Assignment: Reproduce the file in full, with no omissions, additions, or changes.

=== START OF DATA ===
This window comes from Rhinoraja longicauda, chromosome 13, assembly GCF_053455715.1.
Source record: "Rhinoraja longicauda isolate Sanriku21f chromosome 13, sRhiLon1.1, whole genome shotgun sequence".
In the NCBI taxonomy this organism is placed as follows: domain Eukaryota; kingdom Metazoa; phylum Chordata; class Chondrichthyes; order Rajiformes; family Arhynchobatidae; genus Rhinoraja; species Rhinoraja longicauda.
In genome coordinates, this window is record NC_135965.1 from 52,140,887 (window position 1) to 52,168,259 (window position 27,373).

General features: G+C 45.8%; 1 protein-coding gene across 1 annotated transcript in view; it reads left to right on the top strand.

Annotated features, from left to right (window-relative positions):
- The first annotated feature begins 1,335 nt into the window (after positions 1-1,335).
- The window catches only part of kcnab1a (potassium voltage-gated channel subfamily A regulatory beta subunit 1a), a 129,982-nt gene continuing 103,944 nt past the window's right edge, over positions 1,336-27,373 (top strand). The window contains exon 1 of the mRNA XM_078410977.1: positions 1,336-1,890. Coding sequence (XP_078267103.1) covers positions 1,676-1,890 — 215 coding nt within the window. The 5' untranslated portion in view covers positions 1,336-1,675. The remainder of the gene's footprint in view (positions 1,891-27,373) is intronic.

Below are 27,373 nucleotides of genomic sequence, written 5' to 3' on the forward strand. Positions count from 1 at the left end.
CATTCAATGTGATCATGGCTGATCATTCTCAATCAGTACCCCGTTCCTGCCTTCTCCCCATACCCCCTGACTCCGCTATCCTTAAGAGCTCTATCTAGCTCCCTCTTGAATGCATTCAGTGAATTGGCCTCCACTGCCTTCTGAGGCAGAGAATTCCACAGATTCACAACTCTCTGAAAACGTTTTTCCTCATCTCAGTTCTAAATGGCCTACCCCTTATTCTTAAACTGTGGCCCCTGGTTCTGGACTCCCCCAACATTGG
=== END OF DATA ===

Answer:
This window comes from Rhinoraja longicauda, chromosome 13, assembly GCF_053455715.1.
Source record: "Rhinoraja longicauda isolate Sanriku21f chromosome 13, sRhiLon1.1, whole genome shotgun sequence".
In the NCBI taxonomy this organism is placed as follows: domain Eukaryota; kingdom Metazoa; phylum Chordata; class Chondrichthyes; order Rajiformes; family Arhynchobatidae; genus Rhinoraja; species Rhinoraja longicauda.
In genome coordinates, this window is record NC_135965.1 from 52,140,887 (window position 1) to 52,168,259 (window position 27,373).

General features: G+C 45.8%; 1 protein-coding gene across 1 annotated transcript in view; it reads left to right on the top strand.

Annotated features, from left to right (window-relative positions):
- The first annotated feature begins 1,335 nt into the window (after positions 1-1,335).
- The window catches only part of kcnab1a (potassium voltage-gated channel subfamily A regulatory beta subunit 1a), a 129,982-nt gene continuing 103,944 nt past the window's right edge, over positions 1,336-27,373 (top strand). The window contains exon 1 of the mRNA XM_078410977.1: positions 1,336-1,890. Coding sequence (XP_078267103.1) covers positions 1,676-1,890 — 215 coding nt within the window. The 5' untranslated portion in view covers positions 1,336-1,675. The remainder of the gene's footprint in view (positions 1,891-27,373) is intronic.

Below are 27,373 nucleotides of genomic sequence, written 5' to 3' on the forward strand. Positions count from 1 at the left end.
CATTCAATGTGATCATGGCTGATCATTCTCAATCAGTACCCCGTTCCTGCCTTCTCCCCATACCCCCTGACTCCGCTATCCTTAAGAGCTCTATCTAGCTCCCTCTTGAATGCATTCAGTGAATTGGCCTCCACTGCCTTCTGAGGCAGAGAATTCCACAGATTCACAACTCTCTGAAAACGTTTTTCCTCATCTCAGTTCTAAATGGCCTACCCCTTATTCTTAAACTGTGGCCCCTGGTTCTGGACTCCCCCAACATTGG